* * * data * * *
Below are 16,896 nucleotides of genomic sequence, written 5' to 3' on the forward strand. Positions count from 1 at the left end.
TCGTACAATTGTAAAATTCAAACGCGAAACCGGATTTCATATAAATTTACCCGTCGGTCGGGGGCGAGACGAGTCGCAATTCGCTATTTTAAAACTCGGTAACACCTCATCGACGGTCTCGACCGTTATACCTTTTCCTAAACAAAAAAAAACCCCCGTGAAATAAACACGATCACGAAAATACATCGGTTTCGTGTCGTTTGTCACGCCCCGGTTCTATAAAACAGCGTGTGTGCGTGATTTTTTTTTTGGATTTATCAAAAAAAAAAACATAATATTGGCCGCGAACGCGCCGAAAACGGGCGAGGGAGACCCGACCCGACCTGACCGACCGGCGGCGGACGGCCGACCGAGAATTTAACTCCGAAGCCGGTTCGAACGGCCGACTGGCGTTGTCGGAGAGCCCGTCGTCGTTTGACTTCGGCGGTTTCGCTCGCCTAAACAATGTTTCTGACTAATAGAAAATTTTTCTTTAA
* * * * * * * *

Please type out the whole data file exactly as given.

Below are 16,896 nucleotides of genomic sequence, written 5' to 3' on the forward strand. Positions count from 1 at the left end.
TCGTACAATTGTAAAATTCAAACGCGAAACCGGATTTCATATAAATTTACCCGTCGGTCGGGGGCGAGACGAGTCGCAATTCGCTATTTTAAAACTCGGTAACACCTCATCGACGGTCTCGACCGTTATACCTTTTCCTAAACAAAAAAAAACCCCCGTGAAATAAACACGATCACGAAAATACATCGGTTTCGTGTCGTTTGTCACGCCCCGGTTCTATAAAACAGCGTGTGTGCGTGATTTTTTTTTTGGATTTATCAAAAAAAAAAACATAATATTGGCCGCGAACGCGCCGAAAACGGGCGAGGGAGACCCGACCCGACCTGACCGACCGGCGGCGGACGGCCGACCGAGAATTTAACTCCGAAGCCGGTTCGAACGGCCGACTGGCGTTGTCGGAGAGCCCGTCGTCGTTTGACTTCGGCGGTTTCGCTCGCCTAAACAATGTTTCTGACTAATAGAAAATTTTTCTTTAA